Boost Your Brain: 7 Ways to Keep Your Mind Sharp In Retirement

So, it’s finally happened – after 50 or so odd years of working, you’ve saved enough to retire. Congratulations!

But, what are you going to do with all this newfound free time on your hands? Well, you could spend it doing things to keep your mind sharp.

It’s no secret that the brain gradually declines as we age. It starts with something small, like forgetting why you walked into the kitchen. But before you know it, you forget to turn the stove off or pay your bills.

The good news is that there are tons of ways you can improve your memory and promote mental health as you age. And don’t worry – we’re not talking about doing math equations all day.

With today being Mental Health Awareness Day, we decided to share 7 ways to keep your mind sharp in retirement.

1. Make Friends

Do you ever miss the “good old days” where you and your college buddies used to spend all your free time together? It didn’t necessarily matter what you did – just spending time together was enough.

Of course, your life got hectic when you started working late to get that promotion and you got busy with your kids. But, now that you’re retired, you’ll have plenty of time to make friends again.

Being socially active can keep your mind working. You’ll learn about new people and engage in intimate conversations.

Plus, it’s great for your mental health. Older adults who do not have strong relationships are more likely to suffer from loneliness, social isolation, and depression.

So, go out and meet people in your community!

2. Learn Something New

How do you spend your free time? Do you spend a lot of time sitting in front of the TV? If so, now is a great time to learn something new.

Check out the local community college’s website and see what night classes are offered. You never know what classes will peak your interest.

Of course, you don’t need to hit the classroom to learn something new. The internet offers a wealth of information right at your fingertips.

You could even learn a new hobby, like crocheting, golfing, or volunteering. When you learn a new skill, you exercise your mind to keep it sharp and active.

3. Read

We often talk about the importance of reading as a child but don’t mention it much as we age. The truth is, reading is helpful for people of all ages.

It can improve your memory by keeping your brain active. Nonfiction books will allow you to learn more about specific topics while fiction books allow you to use your imagination to picture new and unique worlds that the author creates.

4. Do the Morning Crossword Puzzle

Do you still enjoy reading the newspaper? Don’t forget to give the crossword puzzle a shot!

You’ll be practicing critical thinking skills which do a great job exercising your brain. And it’s not just crossword puzzles that work. Any puzzle or head-scratching game will do, including trivia games, Sudokus, Rubik’s Cubes, and jigsaw puzzles.

5. Take Up Yoga or Meditation

You’re finally done working and taking orders from your boss, so there’s nothing to stress out about anymore, right? Well, not quite.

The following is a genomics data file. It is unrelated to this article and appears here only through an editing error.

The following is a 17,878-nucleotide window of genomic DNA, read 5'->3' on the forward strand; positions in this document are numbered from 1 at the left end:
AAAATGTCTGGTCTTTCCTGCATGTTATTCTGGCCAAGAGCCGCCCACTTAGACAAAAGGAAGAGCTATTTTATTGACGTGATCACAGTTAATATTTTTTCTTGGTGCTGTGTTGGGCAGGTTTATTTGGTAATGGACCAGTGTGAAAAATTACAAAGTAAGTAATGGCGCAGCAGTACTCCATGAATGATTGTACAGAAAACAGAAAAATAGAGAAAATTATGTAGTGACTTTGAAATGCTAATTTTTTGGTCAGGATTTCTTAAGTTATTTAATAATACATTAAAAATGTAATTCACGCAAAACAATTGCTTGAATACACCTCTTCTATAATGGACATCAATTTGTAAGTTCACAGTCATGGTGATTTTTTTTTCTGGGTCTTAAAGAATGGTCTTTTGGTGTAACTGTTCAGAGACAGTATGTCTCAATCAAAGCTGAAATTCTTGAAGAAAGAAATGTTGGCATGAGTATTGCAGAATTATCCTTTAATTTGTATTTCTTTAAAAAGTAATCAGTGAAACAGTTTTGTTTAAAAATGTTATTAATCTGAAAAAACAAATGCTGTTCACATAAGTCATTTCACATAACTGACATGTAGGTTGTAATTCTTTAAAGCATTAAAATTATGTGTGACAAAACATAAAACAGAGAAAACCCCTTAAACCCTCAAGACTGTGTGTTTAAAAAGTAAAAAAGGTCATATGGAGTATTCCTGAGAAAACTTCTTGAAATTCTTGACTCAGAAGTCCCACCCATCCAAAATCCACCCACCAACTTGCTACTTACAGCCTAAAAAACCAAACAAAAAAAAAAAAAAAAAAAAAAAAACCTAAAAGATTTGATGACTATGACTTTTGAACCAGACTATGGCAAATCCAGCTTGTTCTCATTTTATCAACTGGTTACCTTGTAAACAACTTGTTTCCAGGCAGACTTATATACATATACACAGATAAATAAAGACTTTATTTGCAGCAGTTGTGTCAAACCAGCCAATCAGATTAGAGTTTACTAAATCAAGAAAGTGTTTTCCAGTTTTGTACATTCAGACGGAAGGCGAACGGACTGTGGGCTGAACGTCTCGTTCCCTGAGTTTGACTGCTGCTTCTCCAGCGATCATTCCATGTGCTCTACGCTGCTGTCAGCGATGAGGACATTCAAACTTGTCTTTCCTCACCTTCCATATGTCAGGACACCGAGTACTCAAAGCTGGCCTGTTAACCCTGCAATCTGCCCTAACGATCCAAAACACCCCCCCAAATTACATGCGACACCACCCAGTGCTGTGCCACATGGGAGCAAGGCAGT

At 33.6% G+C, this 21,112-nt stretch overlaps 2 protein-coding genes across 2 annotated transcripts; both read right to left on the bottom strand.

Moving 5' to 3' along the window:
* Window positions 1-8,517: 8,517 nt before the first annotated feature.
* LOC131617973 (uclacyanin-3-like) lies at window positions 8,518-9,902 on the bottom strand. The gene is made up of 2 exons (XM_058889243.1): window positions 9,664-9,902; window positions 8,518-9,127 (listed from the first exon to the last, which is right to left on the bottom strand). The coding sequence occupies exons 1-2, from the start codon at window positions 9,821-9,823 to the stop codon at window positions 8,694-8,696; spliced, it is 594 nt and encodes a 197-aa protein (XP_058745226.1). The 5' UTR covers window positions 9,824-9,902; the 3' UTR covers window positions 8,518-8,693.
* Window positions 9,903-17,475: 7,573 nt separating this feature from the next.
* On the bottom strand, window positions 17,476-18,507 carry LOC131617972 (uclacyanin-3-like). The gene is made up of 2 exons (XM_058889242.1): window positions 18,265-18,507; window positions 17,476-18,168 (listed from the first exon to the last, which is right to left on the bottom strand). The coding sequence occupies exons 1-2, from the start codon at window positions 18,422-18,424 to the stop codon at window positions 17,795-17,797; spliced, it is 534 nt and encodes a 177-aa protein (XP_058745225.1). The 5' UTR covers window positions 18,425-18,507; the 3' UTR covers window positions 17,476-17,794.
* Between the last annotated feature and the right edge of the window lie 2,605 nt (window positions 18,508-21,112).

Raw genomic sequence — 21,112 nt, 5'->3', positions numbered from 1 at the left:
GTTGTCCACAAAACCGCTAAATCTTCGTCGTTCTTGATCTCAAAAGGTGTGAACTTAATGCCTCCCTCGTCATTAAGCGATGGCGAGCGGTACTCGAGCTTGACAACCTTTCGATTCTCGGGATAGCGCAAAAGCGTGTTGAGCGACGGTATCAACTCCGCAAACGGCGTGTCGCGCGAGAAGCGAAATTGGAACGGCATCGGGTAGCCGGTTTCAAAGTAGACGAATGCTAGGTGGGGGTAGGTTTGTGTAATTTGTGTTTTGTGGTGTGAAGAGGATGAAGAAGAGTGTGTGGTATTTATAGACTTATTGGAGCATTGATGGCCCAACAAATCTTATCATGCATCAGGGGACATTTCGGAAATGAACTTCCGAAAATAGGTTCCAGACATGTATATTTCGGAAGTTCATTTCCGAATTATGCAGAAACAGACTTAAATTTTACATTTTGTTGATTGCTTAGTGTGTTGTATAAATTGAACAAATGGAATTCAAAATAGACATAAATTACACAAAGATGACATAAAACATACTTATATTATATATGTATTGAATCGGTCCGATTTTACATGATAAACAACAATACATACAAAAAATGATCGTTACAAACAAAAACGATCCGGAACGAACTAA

Family and health issues regularly cause stress for older adults. And that stress can affect your memory. People of all ages find it harder to create short-term and long-term memories while under significant stress.

One of the best things you can do to improve your memory is to partake in yoga or meditation. You’ll learn how to focus on your breathing to reduce stress. Not only will this help you relax during your sessions, but you’ll learn how you can use these techniques in your everyday life to battle any stressors that occur.

6. Exercise

It’s no secret that exercise is important, especially for older adults. It can help ensure you stay mobile longer, improve your balance and flexibility, and improve your heart health. But did you know exercise benefits your mind, too?

That’s right, partaking in physical activity can help improve your memory, help your mind work faster, and stimulate brain cell growth. The more constant your exercise routine is, the more benefits you’ll get. So make an exercise routine and stick to it!

This doesn’t mean you need to partake in 2 hours of intense exercise every day, though. Even a brisk walk in the park can give you some great benefits. Talk to your doctor about what exercise options will give you the most benefits without risking your safety.

7. Eat Well

Have you ever gone through periods where you felt tired or sluggish and couldn’t figure out why? Well, there’s a chance that your diet was to blame. Eating too much processed and unhealthy foods can have a negative impact on both your physical and mental health.

With that being said, it shouldn’t come as much surprise that eating well can help your mind stay sharp. Try to stick to a balanced diet that includes plenty of fruits and vegetables.

Omega-3 fatty acids are particularly important to brain health, so add things like fish, spinach, walnuts, and chia seeds to your diet. Of course, fish oil capsules are a great alternative if you’re not a fan of these foods.

How to Keep Your Mind Sharp

Don’t waste your newfound free time sitting in front of the TV. Now is the perfect time to exercise your mind. Just follow our guide to keep your mind sharp, so you can enjoy a good memory for years to come.

Did you enjoy this article? Check out our blog for more great articles on retirement.



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